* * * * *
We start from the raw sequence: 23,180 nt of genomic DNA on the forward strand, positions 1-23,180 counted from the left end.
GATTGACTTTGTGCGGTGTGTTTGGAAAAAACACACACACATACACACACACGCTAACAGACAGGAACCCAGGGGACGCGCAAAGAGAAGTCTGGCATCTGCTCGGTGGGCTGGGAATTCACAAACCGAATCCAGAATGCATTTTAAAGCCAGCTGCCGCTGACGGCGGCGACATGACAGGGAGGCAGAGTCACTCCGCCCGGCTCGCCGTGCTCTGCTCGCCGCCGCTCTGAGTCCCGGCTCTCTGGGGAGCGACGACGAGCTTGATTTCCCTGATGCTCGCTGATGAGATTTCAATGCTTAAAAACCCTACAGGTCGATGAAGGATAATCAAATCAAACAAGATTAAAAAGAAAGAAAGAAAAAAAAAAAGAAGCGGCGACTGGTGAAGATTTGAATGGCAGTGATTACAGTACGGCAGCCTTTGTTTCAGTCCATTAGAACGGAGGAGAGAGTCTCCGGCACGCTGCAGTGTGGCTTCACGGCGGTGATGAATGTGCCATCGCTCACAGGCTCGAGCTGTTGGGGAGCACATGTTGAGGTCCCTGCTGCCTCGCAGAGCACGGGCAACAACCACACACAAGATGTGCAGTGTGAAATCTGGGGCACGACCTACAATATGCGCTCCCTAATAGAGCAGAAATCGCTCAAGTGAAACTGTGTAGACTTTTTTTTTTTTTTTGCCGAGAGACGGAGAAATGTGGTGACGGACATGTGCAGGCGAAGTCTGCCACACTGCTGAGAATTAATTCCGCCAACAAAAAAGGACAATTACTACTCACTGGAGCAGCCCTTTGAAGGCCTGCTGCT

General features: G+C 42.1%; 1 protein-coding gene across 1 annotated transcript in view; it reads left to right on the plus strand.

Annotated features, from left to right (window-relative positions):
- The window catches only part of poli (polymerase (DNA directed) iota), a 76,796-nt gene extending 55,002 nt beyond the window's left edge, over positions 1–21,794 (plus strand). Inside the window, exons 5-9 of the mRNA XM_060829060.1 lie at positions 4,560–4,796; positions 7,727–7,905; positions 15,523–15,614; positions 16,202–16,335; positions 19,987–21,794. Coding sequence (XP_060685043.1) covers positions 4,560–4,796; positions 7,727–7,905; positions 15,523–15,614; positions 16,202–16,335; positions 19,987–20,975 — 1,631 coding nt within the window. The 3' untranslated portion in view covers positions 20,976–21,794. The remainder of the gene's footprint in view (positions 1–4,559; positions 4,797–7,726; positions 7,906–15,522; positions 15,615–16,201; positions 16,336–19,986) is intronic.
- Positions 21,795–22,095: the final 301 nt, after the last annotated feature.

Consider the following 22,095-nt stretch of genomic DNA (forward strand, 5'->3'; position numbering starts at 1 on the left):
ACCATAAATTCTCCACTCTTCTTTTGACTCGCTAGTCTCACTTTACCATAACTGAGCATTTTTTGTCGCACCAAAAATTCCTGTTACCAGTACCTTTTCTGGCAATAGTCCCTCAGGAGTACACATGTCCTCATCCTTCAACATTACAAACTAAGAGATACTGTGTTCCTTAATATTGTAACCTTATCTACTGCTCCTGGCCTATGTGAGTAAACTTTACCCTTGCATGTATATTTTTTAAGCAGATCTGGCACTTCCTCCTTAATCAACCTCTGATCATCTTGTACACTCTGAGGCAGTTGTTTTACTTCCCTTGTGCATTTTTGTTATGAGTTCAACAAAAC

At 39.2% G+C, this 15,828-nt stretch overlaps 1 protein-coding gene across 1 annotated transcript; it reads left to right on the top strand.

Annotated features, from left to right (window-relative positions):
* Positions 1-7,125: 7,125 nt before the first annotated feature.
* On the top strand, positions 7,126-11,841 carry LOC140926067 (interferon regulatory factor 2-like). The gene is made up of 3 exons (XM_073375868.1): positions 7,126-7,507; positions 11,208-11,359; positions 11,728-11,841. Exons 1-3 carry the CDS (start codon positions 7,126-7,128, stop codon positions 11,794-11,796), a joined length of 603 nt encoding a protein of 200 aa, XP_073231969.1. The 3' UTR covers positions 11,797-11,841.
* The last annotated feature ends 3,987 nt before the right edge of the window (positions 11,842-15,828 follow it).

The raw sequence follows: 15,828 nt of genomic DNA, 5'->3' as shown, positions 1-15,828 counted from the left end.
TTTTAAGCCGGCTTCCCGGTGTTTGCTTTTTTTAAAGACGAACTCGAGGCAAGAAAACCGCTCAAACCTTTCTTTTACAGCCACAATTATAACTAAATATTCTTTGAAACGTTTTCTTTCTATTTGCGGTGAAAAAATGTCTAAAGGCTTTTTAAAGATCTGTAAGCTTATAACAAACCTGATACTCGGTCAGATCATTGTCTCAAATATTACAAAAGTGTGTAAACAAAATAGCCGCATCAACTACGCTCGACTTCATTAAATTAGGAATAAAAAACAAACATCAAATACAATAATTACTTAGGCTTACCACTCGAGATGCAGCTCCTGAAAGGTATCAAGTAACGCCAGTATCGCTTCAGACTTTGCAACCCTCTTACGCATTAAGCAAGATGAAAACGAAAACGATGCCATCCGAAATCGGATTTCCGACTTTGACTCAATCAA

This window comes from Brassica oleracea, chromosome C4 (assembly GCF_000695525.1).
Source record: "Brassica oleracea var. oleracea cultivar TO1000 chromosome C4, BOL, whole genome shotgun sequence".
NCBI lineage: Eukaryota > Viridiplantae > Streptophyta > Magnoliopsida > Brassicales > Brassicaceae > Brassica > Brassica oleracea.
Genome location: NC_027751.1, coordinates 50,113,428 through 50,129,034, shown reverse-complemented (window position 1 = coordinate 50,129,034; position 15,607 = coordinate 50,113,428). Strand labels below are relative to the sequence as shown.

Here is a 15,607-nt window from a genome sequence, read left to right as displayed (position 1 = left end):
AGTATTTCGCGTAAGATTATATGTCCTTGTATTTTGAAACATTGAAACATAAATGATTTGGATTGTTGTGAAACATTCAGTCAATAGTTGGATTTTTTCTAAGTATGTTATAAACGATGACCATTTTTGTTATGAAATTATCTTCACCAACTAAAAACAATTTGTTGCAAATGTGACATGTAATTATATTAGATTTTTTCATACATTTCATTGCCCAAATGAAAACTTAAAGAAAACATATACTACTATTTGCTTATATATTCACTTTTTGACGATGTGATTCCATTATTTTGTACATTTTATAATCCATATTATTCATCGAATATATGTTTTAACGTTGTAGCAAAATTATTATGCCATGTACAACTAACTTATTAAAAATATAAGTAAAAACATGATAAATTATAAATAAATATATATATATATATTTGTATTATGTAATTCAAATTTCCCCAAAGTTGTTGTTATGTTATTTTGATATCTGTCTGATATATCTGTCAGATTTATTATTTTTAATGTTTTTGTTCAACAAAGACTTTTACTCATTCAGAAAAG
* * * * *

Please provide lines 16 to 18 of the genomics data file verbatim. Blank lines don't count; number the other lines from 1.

This window comes from Brassica oleracea, chromosome C4 (assembly GCF_000695525.1).
Source record: "Brassica oleracea var. oleracea cultivar TO1000 chromosome C4, BOL, whole genome shotgun sequence".
NCBI lineage: Eukaryota > Viridiplantae > Streptophyta > Magnoliopsida > Brassicales > Brassicaceae > Brassica > Brassica oleracea.